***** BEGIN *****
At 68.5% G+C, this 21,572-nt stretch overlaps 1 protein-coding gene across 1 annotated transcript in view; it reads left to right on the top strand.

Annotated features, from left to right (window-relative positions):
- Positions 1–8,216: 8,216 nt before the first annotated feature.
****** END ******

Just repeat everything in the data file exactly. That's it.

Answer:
At 68.5% G+C, this 21,572-nt stretch overlaps 1 protein-coding gene across 1 annotated transcript in view; it reads left to right on the top strand.

Annotated features, from left to right (window-relative positions):
- Positions 1–8,216: 8,216 nt before the first annotated feature.